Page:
The first full-career CIO generation is beginning to retire. Others are increasingly taking on broader responsibilities or moving out of IT and into other business leadership roles
The CIO for Toyota Motor Sales USA thinks tomorrow's CIOs will be even more strategic and influential. But Cooper also worries about the future business and technology changes they face. "The next 10 to 20 years are going to be challenging," she says. As she talks about the challenges that lie ahead, the question arises: Where will the IT leaders come from to tackle them?
It's a question more and more IT executives are asking themselves. CIOs are moving up and out. The first full-career CIO generation is beginning to retire. Others are increasingly taking on broader responsibilities or moving out of IT and into other business leadership roles as the position evolves beyond its technology roots (see "How CIOs Can Benefit From Having Dual Roles"). In fact, CIO's 2008 State of the CIO report found that 56 percent of CIOs surveyed say long-term strategic thinking and planning is the executive leadership skill most critical in their current role, followed by collaboration and influence (47 percent) and expertise running IT (39 percent).
At the same time, many CIOs don't know who would lead IT if they left tomorrow. When you consider that just 17 percent of respondents to the State of the CIO survey cited people development as a critical leadership competency, that's not surprising.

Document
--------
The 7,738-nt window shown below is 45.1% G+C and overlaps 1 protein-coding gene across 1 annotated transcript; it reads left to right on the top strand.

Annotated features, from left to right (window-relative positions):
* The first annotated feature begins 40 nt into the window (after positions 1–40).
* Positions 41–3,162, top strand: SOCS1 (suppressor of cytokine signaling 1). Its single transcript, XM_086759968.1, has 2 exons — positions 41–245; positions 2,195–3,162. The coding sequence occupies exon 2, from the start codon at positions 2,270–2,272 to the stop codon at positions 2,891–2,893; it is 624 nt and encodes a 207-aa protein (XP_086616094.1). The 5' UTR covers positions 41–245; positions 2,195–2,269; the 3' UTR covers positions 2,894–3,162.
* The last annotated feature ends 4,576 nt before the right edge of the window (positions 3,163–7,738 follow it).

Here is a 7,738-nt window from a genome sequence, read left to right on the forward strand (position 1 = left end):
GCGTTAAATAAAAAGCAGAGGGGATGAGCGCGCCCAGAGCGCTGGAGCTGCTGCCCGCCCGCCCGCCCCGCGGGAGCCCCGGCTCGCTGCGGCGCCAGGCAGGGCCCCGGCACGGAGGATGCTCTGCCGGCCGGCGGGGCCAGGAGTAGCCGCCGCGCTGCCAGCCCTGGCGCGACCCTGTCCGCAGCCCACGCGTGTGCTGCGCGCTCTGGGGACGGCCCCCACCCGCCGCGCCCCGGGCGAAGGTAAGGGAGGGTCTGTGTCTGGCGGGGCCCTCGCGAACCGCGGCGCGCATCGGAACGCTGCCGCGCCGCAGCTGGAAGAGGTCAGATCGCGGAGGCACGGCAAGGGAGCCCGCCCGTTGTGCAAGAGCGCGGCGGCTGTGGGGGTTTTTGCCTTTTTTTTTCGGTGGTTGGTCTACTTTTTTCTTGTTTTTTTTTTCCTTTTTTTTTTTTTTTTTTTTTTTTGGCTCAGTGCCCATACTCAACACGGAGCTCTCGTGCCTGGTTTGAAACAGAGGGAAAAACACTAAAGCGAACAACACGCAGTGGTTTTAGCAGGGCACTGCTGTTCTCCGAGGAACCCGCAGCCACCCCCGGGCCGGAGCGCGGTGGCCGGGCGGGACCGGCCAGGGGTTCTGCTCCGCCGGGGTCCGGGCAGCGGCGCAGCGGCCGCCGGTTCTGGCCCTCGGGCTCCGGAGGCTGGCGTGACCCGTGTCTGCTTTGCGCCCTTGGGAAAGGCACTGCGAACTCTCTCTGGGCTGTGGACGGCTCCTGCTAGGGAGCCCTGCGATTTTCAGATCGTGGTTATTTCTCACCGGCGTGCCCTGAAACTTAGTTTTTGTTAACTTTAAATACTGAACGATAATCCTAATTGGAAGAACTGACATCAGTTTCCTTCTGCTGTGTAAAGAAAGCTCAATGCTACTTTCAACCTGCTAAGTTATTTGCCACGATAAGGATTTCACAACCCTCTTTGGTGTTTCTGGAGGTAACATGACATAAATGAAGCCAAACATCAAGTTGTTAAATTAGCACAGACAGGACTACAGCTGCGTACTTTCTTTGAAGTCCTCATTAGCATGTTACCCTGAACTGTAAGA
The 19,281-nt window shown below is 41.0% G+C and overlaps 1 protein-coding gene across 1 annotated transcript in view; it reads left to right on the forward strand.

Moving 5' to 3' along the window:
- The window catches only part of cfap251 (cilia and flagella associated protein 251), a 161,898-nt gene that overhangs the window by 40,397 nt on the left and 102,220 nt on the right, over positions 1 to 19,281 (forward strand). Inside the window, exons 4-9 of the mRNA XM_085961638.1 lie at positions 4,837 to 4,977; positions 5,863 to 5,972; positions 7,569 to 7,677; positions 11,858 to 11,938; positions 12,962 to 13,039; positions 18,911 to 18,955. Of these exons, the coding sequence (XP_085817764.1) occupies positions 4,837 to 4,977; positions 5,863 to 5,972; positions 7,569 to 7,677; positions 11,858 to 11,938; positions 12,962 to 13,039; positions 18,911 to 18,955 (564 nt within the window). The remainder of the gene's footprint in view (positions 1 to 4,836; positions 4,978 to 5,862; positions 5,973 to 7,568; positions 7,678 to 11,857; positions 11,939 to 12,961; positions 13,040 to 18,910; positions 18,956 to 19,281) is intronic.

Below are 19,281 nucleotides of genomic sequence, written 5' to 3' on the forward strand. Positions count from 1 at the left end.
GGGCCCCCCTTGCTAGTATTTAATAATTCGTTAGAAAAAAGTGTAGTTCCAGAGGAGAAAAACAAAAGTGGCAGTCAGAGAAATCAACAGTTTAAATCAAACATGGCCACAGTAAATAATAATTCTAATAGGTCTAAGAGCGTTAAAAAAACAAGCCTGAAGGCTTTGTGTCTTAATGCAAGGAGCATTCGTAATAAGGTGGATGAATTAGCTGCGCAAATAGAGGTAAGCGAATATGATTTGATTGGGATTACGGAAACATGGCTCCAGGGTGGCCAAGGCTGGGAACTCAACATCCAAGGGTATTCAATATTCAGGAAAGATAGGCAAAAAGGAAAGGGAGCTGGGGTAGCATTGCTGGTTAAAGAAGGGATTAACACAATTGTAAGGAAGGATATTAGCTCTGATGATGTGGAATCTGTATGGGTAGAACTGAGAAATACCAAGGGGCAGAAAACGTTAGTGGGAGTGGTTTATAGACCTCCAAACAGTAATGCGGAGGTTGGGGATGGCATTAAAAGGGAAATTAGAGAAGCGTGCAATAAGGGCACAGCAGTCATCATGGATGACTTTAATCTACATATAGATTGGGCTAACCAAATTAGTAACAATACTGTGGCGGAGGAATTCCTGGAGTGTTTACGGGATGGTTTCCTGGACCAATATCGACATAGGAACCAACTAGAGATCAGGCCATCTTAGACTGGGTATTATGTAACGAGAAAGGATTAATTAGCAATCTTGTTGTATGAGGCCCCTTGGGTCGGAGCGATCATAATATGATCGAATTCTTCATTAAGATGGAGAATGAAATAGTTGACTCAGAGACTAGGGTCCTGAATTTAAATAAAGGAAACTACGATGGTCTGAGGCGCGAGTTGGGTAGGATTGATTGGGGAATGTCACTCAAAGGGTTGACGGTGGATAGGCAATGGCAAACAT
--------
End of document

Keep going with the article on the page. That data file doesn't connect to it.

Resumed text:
Demographic factors are also at play. The Baby Boomers are bowing out: the first ones reach retirement age in 2011. Fewer young people are pursuing IT careers: just over 8,000 received a BS in computer science last year, according to the Computing Research Association.
The skills to be CIO have also changed as the role has shifted from technologist to business strategist. It used to be that "we could afford to let the business tell us what they wanted us to do, be good at delivering it and keep our jobs," says Cooper. "Now, the physics and velocity of business and its demands mean you can't afford to wait until something happens."
Indeed, CEOs now look to the CIO to act more as a strategic business leader and less as a function head. TAC Worldwide CEO Robert Badavas says he seldom speaks about technology with his CIO; instead the two talk about "shaping the business value to our clients," he says. To be successful, he notes, the CIO needs to understand the value proposition of the business. "By staying in the silo of technology, HR, accounting or any other," says Badavas, "you're not going to be as valuable to the business." Or to the CEO.
With all that in mind, CIOs today must groom not only competent replacements for themselves but also next-generation IT leaders who are "business ready" and able to succeed in a more IT-intense and integral business environment, say leadership specialists.
"There's a skills gap that's been identified between CIO and one or two levels down," says Harvey Koeppel, executive director of the Center for CIO Leadership, which is funded by IBM. He points to managing talent, business process transformation and cross-organization leadership as skills that CIOs need to develop in their staff.
Future IT leaders know they need these skills to ascend the ranks. The ability to manage up, build relationships and understand business strategy were deemed critical for professional advancement in a survey of the winners of the 2008 Ones to Watch award, presented annually by CIO magazine and the CIO Executive Council, to recognize IT's rising stars and the CIOs who've nurtured them.
Unless today's CIOs take the time now to invest in tomorrow's leaders, what looms ahead is a potential leadership void that threatens the value proposition of IT, the legacy of the profession and the very health of business and the overall economy.
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